Defamation Or Free Speech? A First Amendment Lawyer Explains

Sep 5, 2017

Two Seattle police officers recently filed a lawsuit against Seattle City Councilmember Kshama Sawant for defamation of character.

They say she defamed them when, shortly after it happened, she referred to the police killing of Che Taylor, an African American man, as a “brutal murder.” They point out they were eventually cleared of wrongdoing in the killing by an inquest jury. 

First Amendment attorney Michele Earl-Hubbard, who isn’t involved in the suit, says you have to meet a high bar to prove defamation. For one thing,  you have to show that what the public official said was based on facts that could be verified rather than on someone’s opinion.

“When I read the statement that was in the lawsuit,  I thought that’s opinion. You say something’s "brutal" or not and you really can’t prove that. That’s a matter of impression,” she said.

By contrast, if you called the officers “convicted murderers” after they were cleared, that would be a fact-based and untrue statement.

Earl-Hubbard says another high bar in a defamation suit is proving malice. That means the person knew what she said was false or didn’t care and were reckless in repeating it.

Earl-Hubbard says it doesn’t really matter that the policemen are suing Sawant as an individual, not as a government official.  She says when Sawant speaks publicly, it is as a member of the City Council.

Public officials are given great leeway in what they say by design. 

“Some of that is because I think we’re entitled to know what our officials are thinking, we want to know what is in their heads,” Earl-Hubbard said.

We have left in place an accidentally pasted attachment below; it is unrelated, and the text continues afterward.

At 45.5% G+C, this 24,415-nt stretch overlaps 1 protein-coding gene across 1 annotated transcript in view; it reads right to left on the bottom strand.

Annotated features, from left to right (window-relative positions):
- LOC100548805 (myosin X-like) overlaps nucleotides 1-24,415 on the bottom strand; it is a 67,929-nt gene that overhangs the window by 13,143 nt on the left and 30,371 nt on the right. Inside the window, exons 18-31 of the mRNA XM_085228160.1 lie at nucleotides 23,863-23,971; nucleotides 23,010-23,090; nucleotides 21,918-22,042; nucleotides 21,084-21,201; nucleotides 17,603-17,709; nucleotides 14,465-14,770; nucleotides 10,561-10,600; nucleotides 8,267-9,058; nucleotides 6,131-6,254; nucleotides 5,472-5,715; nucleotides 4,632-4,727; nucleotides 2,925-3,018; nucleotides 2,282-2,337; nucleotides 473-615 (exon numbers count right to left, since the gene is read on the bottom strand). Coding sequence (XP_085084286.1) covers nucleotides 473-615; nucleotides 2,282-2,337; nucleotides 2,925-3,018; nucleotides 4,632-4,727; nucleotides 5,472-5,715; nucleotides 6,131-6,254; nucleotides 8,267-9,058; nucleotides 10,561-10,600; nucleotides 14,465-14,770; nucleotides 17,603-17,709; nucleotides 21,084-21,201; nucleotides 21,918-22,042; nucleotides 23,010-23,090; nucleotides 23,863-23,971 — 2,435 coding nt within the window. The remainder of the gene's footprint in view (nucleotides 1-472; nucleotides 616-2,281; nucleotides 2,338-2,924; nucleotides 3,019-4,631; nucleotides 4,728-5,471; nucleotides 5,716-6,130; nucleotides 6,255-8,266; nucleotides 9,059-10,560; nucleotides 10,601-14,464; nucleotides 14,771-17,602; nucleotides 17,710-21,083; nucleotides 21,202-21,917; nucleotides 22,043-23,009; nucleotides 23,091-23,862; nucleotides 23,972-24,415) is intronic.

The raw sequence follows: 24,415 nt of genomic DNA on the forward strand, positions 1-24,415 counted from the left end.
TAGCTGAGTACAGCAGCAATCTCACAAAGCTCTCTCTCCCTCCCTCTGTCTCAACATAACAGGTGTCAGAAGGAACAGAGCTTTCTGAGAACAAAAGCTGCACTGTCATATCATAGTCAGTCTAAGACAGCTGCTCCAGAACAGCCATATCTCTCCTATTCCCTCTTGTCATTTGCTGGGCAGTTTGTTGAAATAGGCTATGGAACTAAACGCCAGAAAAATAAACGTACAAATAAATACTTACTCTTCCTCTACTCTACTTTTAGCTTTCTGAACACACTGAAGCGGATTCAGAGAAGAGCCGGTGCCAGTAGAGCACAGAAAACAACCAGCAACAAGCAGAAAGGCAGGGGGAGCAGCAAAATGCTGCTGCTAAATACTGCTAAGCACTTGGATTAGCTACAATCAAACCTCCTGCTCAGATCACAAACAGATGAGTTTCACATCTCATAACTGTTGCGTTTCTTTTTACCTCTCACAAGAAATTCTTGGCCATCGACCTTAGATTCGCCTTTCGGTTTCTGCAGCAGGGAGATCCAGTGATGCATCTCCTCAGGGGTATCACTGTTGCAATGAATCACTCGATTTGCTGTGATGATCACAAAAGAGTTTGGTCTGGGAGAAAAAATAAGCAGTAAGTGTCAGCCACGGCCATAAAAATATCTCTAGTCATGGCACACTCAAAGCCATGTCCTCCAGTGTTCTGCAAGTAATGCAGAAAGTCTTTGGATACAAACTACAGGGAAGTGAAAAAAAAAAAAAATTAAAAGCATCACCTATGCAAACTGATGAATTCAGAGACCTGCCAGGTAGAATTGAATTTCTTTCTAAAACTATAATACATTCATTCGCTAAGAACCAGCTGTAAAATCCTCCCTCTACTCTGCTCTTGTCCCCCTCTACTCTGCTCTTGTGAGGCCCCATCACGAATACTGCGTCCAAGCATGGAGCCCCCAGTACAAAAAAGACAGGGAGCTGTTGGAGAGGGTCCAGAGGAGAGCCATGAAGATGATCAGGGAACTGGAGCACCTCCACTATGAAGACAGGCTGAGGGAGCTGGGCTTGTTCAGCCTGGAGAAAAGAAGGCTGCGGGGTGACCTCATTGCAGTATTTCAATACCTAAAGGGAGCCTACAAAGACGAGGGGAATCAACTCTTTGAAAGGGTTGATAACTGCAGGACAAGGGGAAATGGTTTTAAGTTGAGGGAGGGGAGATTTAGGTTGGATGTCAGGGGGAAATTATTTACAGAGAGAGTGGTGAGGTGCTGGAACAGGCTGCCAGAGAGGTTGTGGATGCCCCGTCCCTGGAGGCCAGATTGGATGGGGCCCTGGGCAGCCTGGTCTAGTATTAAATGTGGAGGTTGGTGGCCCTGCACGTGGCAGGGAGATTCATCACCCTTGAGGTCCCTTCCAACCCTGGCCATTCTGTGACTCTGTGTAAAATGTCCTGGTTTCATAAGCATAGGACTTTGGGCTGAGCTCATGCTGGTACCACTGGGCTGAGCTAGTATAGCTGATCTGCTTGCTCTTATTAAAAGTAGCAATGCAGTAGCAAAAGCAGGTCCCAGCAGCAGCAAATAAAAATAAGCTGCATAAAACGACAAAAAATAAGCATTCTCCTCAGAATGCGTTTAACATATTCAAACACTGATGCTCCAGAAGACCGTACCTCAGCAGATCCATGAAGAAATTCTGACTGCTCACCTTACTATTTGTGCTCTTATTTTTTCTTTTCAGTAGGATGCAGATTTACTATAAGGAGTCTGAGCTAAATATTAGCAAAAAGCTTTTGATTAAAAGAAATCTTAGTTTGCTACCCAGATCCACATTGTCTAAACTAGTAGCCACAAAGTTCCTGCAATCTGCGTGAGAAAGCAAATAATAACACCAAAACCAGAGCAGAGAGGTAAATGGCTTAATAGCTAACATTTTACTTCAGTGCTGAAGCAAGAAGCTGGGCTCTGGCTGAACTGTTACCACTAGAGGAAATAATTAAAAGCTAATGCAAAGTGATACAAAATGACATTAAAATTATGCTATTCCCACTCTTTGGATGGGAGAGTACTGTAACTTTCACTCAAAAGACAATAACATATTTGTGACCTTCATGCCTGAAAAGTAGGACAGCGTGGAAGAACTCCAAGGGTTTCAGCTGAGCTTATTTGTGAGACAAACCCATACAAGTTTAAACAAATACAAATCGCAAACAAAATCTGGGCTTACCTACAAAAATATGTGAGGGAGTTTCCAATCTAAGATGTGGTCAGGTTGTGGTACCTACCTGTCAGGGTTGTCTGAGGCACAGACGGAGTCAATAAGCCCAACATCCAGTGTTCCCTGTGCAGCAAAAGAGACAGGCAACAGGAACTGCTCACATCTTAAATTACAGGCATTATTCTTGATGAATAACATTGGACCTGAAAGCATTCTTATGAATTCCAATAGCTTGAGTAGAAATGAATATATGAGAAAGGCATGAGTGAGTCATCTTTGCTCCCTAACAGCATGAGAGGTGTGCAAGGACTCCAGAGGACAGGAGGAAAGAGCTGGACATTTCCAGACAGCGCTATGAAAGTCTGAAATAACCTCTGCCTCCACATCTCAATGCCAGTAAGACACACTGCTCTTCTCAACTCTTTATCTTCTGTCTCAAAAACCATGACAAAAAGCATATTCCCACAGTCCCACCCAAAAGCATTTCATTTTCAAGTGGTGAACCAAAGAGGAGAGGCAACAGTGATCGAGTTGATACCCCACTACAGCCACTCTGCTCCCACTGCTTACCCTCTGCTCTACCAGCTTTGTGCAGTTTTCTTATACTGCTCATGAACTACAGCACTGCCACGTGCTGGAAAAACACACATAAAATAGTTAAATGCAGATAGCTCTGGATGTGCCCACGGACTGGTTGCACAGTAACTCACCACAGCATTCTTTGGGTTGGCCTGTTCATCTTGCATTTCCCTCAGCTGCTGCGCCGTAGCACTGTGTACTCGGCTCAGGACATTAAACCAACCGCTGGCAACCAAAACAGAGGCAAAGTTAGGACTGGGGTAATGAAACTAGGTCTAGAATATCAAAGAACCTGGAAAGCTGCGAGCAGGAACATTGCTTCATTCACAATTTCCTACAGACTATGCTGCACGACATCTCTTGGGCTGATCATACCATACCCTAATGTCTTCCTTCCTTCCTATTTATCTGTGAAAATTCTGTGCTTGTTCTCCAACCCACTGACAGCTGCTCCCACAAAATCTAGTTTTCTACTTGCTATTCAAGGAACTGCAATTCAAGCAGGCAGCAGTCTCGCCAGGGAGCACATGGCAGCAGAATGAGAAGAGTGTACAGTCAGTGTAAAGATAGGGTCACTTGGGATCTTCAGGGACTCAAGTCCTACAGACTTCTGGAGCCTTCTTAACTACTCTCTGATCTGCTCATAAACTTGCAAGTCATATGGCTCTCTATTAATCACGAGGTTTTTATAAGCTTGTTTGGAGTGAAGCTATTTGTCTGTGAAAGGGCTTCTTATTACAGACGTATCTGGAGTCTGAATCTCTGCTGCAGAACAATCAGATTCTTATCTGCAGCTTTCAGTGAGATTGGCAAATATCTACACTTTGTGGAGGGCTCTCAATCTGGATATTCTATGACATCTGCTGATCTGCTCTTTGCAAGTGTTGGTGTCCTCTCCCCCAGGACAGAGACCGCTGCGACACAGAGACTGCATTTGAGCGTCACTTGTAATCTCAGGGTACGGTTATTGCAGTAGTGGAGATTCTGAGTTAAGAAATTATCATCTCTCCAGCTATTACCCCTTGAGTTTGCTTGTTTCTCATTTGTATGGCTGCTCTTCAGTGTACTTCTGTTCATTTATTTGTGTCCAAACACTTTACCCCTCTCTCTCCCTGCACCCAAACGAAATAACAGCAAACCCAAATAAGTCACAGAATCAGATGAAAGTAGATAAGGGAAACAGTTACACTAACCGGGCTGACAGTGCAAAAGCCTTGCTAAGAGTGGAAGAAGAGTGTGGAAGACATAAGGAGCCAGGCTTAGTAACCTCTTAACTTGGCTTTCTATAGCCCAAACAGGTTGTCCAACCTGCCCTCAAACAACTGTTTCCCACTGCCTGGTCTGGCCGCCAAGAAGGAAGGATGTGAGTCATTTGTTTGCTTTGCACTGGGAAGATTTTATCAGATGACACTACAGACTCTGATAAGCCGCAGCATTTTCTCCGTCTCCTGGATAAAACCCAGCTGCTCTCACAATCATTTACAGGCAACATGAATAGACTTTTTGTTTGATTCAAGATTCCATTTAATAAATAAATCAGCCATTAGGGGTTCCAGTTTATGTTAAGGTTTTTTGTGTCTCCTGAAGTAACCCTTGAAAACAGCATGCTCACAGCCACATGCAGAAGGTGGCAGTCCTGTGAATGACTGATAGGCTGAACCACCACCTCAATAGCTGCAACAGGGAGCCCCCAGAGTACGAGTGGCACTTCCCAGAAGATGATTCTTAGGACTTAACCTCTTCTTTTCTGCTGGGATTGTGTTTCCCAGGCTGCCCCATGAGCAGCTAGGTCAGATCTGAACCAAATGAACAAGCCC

She says in the rough-and-tumble world of politics, lots of things get said. Just look at President Donald Trump's Twitter feed.

KNKX also talked with Earl-Hubbard about some related issues. Here are some highlights from the interview:

On the role of social media and changing standards of acceptable speech

“The things that you see on social media these days are sort of mind boggling to those of us who were used to speaking without bad words and name-calling at one time. Standards have changed somewhat. We are much more accepting of the fact that people will shoot their mouths off, will say things that are not completely true."

On what even she calls “irresponsible speech”

She says she recently gave a speech to a fifth grade class on the “rights and responsibilities of the First Amendment.

“We talked a lot about that, that we have a lot of free speech in this country, but that there should be some responsibility from the speaker, realizing the incredible privilege you have that you have such free speech, to try to make your speech add value as opposed to harm,” she said.

On placing restrictions on "irresponsible" speech

This won't surprise you. Earl-Hubbard opposes placing any restrictions on speech, no matter how abhorrent. She says you should counter such speech, not with lawsuits or censorship, but with more speech.

“The problem is once you start letting someone else decide what’s worthy speech and what’s not, then the minority's views get squelched,” she said.

And, Earl-Hubbard says, often the most important things that have been said and have changed the way our nation operates are the minority views that no one else was willing to say.